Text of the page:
What to say? First, of course it’s supremely disappointing, yet again, that there weren’t many books written by women on the shortlist and that only one of six awards went to a woman. Then again, my second point is that this year’s shortlist was not the “lucky thirteen list” I’d hoped for when I wrote my post about the 2020 Big Book finalists back in June! The short version: not many of the books made positive impressions on me. Has the pandemic affected my reading this year? Of course it has. This year’s list, though, felt like a historical Big Book low, in terms of readability and literary quality. My top two books were Ksenia Buksha’s Churov and Churbanov (previous post), which I thoroughly enjoyed, and Elizarov’s Earth (previous post), which is a thought-provoking, carnivalistic novel about death. I appreciated Ch and Ch even more after some of the other books on the list for the simple reason that Buksha knows how to create a world. And knows when to stop writing. Elizarov is different in that he has not stopped writing – Earth is only book one of some sort of multi-tome something or other – but even though some scenes run too long, Elizarov certainly creates a world and certainly drew me in, made me curious, and made me want to keep reading. As I wrote before, the book has purpose.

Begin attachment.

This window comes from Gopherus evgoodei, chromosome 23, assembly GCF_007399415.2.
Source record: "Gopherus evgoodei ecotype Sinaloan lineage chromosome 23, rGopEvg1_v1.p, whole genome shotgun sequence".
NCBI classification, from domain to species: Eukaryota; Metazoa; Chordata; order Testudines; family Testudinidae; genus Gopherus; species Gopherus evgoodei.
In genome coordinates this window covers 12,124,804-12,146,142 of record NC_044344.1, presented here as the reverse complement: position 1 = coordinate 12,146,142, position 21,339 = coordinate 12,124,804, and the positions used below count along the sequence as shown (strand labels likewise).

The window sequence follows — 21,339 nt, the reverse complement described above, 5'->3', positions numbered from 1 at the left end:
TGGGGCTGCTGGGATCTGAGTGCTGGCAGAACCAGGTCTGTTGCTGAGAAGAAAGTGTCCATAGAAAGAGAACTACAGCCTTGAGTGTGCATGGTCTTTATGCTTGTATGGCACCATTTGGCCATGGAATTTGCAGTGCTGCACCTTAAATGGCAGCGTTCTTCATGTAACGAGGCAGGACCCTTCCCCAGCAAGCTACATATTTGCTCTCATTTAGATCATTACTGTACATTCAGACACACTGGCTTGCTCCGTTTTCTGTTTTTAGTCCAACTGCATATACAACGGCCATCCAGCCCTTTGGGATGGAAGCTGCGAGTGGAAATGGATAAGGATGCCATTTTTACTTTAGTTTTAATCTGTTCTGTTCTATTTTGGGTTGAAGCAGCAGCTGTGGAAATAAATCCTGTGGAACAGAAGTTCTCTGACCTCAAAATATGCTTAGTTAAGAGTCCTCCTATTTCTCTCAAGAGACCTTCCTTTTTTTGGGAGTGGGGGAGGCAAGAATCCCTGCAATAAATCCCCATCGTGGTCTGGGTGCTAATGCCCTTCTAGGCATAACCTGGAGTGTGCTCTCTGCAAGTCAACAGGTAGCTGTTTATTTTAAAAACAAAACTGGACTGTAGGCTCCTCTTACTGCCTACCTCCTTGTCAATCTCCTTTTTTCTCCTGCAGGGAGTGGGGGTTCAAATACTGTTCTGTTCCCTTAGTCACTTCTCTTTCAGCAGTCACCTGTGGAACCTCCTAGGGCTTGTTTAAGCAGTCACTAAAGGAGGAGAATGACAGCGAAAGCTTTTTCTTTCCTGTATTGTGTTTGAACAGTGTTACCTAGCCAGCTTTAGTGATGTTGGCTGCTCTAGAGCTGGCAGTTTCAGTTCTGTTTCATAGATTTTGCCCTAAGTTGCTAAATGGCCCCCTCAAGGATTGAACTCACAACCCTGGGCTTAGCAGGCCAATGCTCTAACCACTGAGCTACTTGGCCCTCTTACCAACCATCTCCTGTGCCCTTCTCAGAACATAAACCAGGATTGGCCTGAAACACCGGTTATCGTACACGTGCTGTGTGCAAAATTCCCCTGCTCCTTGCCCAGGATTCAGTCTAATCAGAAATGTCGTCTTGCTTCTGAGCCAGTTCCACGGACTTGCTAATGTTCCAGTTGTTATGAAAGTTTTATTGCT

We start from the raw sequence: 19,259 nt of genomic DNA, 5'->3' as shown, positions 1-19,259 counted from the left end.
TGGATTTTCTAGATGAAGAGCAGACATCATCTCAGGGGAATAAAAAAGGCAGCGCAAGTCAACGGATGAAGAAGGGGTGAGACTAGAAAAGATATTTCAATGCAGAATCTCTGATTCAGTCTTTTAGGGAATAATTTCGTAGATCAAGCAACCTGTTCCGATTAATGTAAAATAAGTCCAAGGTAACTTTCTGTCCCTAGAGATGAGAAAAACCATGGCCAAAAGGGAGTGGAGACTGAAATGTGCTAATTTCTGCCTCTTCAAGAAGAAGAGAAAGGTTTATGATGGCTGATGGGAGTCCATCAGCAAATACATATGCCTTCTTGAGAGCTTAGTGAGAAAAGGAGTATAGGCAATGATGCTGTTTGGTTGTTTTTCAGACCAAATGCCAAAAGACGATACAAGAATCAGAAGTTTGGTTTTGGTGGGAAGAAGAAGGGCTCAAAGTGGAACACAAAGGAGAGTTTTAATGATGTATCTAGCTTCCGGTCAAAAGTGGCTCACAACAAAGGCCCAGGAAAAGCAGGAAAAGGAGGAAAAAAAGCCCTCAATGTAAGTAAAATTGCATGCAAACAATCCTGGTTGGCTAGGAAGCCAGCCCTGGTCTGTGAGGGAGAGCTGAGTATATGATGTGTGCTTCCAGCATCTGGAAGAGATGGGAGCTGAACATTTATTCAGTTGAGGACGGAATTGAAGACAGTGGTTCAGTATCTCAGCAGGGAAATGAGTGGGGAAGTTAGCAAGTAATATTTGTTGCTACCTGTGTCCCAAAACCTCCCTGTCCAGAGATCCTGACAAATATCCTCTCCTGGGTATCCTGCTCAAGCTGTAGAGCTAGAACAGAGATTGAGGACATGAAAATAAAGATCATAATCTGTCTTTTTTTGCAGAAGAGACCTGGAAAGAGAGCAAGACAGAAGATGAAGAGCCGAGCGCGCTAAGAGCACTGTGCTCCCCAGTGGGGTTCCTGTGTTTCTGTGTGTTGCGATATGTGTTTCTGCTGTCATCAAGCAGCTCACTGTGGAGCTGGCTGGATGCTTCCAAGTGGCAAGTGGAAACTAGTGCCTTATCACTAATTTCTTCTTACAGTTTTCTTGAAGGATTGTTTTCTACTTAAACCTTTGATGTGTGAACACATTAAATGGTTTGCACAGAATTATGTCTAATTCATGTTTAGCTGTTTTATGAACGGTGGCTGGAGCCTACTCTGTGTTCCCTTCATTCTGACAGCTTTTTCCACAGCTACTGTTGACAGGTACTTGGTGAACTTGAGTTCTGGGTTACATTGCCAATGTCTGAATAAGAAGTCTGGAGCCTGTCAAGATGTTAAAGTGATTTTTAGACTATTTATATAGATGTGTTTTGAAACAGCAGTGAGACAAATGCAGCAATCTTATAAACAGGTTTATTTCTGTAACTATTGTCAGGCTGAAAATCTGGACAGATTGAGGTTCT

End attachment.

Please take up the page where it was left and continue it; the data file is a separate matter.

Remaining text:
Alas, I can’t say those things about many of the other books on this year’s long Big Book shortlist, though I’ll continue attempting to revisit a couple. I’m still hoping to find a way to break into Sofia Sinitskaya’s world and I thank Vasily Avchenko and Alexei Korovashko for Олег Куваев: повесть о нерегламентированном человеке (Oleg Kuvaev: Story of an Unregulated Person), my introduction to Kuvaev, whose Territory is now on the shelf. So Sinitskaya and Avchenko/Korovashko are two other pluses for this year.